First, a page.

Matt Chaffe

Magic Numbers

MacBook on table - James Harrison

This is part of a series of short posts on improving code readability

In this short post I want to discuss the use of Magic Numbers, what they are, and how not using them can make reading code a little easier!

First up, what is a Magic Number you might be asking? It’s usually a number that’s used directly and not stored within a variable.

A simple contrived example of this would be:

const users = [{
  name: 'Matt',
  age: 30
}, {
  name: 'Austin',
  age: 20
}].filter(user => user.age >= 21)

This doesn’t look so bad, but say this 21 number is used in many places, and in future needs to be updated you would need to find all the places to update in multiple files. Having this stored as variable/constant and imported where needed makes updating much easier. It also has improved readability because the name of the variable should provide some context on what the number means.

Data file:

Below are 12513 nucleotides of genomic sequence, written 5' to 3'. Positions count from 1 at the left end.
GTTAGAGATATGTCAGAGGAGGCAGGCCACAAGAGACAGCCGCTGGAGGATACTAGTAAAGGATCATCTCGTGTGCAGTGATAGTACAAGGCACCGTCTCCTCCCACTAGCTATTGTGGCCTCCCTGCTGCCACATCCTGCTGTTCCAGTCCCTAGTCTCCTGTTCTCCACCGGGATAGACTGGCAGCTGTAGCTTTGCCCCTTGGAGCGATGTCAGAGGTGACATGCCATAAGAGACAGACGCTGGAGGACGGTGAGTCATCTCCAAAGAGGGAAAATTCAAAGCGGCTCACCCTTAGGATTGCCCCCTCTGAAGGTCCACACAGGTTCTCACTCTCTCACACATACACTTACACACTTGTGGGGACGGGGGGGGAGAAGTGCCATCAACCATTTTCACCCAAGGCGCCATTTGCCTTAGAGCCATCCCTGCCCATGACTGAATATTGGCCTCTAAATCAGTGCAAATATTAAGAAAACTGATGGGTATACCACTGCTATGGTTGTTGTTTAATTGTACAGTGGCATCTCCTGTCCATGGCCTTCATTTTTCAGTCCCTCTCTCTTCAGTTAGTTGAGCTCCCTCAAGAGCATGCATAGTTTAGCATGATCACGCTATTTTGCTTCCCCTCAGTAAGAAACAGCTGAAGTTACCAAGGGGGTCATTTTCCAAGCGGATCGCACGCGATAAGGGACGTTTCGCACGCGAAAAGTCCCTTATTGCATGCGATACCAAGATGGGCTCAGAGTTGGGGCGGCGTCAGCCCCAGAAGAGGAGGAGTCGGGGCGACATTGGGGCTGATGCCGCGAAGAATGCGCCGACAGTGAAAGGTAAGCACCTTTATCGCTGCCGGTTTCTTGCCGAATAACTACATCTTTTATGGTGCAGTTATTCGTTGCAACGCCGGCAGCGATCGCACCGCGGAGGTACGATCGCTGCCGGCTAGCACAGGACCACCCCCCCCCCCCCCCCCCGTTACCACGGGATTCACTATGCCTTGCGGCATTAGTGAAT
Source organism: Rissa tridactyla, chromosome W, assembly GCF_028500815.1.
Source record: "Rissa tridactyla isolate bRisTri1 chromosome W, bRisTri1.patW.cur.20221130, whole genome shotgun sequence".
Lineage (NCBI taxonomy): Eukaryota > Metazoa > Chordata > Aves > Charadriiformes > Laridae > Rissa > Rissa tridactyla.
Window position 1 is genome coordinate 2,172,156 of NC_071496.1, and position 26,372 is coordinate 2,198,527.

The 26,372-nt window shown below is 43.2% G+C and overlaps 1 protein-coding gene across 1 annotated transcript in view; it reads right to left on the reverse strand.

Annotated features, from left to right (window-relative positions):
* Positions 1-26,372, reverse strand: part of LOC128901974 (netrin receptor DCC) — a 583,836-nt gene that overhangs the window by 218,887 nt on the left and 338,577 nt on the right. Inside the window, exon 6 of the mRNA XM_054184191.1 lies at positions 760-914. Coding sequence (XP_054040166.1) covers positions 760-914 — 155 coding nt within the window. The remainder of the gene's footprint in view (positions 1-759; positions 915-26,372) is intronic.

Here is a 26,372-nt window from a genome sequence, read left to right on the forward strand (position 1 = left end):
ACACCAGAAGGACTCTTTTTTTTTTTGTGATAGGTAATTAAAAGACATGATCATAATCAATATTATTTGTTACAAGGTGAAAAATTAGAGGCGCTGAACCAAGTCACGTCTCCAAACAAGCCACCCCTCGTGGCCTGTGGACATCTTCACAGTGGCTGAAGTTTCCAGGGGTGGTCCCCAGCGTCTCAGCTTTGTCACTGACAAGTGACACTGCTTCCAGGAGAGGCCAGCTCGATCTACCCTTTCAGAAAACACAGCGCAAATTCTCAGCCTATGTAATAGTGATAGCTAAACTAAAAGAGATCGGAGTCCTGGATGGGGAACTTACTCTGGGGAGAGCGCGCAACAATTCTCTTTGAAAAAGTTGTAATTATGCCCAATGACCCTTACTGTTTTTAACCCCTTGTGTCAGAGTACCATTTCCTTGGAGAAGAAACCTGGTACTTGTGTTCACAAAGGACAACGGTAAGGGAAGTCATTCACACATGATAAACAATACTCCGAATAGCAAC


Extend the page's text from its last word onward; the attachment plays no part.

This could be re-written like:

const { isOverDrinkingAge } = require('./constants')

const users = [{
  name: 'Matt',
  age: 30
}, {
  name: 'Austin',
  age: 20
}].filter(user => user.age >= isOverDrinkingAge)

Looking at this now, you can see that the user’s array will now only contain users over the drinking age.

To help with this for consistency within your project I would recommend using something like eslint, ensuring you have the no-magic-numbers rule enabled.


Thanks for reading!

Dad, Husband, Software Developer